“Did you grow up in LIME SPRINGS?”  you ask COACH

“No, I grew up in the cities,” she replies. “That is, the TWIN CITIES. Not the QUAD CITIES. Gotta be specific about that around here. MINNEAPOLIS. When I was little, we lived downtown. Even in those days downtown MINNEAPOLIS – at street level anyway – was a ghost town. The sidewalks were barren. Buisnesspeople would drive downtown, park their cars in ramps, and walk from building to building in the SKYWAYS – they never had to go outside. Though I absolutely loved the SKYWAYS at that age, I’ve since learned that the SKYWAYS are to blame for downtown MINNEAPOLIS’s creepy state. 

“To escape, my mother used to take me to LORING PARK, an oasis of green on the WETERN edge of downtown. It was a one mile walk from our building, which felt like a super long way for my young legs. But once we could see the edge of the park, my mother would always let me run the rest of the way to my favorite fountain.

“Situated on the NORTHEAST corner of the park, the DANDELION FOUNTAIN rose out of a terraced set of pools. From the central pool rose a long, straight pipe topped with a sphere. Embedded in the sphere were dozens of long, thin nozzles, whose tips released misty showers of water, giving the fountain the appearance of an immense DANDELION letting loose its seeds to the wind. 

“My mother would sit in on a bench, blow cigarette smoke and read Butler paperbacks while I played in the fountain. I’ve since learned that was this against park policy – both the cigarettes and the fountainswimming. My lack of siblings and the tight-arsed parents of the luxurious apartments adjacent to LORING PARK meant that I played in the fountain alone. But I didn’t mind. I’d hop from pool to pool, splashing water and tossing pennies left by wishful passersby. When my mother would finish her last cigarette, she’d stand up, her silent signal that it was time to go home. On the walk back to our building, I’d imagine myself as one of the DANDELION’s seeds, floating into the blue, far above the skyscrapers, hoping that one day I’d find my own place to sprout, a new place to grow. Somewhere. I didn’t know where.”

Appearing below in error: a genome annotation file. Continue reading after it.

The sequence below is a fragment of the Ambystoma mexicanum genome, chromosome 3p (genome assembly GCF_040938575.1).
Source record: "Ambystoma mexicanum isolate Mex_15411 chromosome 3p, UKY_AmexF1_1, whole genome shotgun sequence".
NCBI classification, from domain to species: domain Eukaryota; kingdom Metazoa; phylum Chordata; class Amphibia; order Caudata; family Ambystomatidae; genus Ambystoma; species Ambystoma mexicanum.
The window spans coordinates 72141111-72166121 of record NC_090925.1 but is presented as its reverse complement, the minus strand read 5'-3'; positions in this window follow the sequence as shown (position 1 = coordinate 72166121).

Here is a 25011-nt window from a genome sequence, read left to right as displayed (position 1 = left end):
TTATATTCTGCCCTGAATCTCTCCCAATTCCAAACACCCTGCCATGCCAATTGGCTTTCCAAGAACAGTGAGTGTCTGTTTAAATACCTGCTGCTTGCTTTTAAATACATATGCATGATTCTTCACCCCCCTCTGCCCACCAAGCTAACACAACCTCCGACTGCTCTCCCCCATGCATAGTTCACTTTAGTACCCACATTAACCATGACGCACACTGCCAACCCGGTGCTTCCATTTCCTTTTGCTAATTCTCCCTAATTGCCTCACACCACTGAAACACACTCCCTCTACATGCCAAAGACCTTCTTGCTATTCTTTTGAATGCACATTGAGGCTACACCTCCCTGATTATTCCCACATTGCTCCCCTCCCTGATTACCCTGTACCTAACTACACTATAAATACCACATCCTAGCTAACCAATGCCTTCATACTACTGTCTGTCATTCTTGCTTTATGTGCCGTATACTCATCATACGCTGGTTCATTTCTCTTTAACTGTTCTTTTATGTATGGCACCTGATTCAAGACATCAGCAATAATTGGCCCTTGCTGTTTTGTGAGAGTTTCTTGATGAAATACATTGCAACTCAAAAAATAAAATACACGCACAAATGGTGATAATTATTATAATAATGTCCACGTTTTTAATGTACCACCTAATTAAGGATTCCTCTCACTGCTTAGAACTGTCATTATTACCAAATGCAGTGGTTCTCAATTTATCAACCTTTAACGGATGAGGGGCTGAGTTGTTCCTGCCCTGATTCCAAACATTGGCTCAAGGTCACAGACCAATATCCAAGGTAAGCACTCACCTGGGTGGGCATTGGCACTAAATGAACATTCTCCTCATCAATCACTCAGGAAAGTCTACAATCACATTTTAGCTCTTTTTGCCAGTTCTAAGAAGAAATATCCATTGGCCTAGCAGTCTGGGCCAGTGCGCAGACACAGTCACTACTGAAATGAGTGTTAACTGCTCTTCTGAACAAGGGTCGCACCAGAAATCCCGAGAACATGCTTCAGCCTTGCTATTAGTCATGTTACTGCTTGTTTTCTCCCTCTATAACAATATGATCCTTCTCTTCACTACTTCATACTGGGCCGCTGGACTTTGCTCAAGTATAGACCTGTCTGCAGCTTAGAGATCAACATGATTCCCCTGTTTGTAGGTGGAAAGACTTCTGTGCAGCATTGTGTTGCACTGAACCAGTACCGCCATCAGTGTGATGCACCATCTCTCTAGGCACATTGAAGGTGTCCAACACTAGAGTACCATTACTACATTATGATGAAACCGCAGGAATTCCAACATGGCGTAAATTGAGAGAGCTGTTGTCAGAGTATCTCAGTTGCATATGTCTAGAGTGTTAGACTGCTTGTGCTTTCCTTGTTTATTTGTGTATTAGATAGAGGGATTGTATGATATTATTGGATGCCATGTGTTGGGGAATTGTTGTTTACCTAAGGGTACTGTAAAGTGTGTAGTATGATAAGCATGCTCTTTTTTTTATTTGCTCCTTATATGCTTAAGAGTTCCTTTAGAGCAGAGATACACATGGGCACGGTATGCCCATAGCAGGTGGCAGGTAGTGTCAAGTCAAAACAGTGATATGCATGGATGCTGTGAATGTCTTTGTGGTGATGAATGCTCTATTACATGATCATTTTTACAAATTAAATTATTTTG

COACH pauses, staring into space. She shakes her head, and laughs a quiet laugh. “When I started kindergarten, I told everyone I wanted to be a DANDELION when I grew up! I was a funny kid, I suppose.”

What do you do?

ASK COACH to tell you more about her life
Talk to the DART PLAYERS
Talk to the CYCLISTS
Eat some SNACK MIX